My Father as Cartographer by Natasha Trethewey

In dim light now, his eyes
straining to survey
the territory: here is the country
of Loss, its colony Grief;
the great continent Desire
and its borderland Regret;

vast, unfathomable water,
an archipelago—the tiny islands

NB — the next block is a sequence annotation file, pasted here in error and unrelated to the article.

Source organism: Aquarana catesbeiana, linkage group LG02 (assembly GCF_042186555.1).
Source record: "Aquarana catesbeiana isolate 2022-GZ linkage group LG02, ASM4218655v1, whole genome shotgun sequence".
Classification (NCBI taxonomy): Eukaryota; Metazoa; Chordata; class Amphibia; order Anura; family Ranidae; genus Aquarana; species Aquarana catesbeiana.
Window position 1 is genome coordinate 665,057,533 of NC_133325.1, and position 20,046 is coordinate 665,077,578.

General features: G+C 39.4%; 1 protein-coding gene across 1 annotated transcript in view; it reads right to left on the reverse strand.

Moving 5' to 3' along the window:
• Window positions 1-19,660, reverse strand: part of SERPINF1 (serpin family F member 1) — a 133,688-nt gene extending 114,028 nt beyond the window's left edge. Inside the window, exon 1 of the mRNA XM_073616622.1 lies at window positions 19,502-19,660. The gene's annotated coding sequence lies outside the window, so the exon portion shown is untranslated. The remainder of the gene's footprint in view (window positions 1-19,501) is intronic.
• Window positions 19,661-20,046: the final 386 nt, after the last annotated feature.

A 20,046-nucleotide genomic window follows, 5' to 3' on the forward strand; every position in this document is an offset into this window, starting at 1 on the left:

of Joy, untethered, set adrift.
At the bottom of the map
his legend and cartouche,
the measures of distance, key

to the symbols marking each
known land. What’s missing
is the traveler’s warning
at the margins: a dragon—
its serpentine signature—monstrous
as a two-faced daughter.

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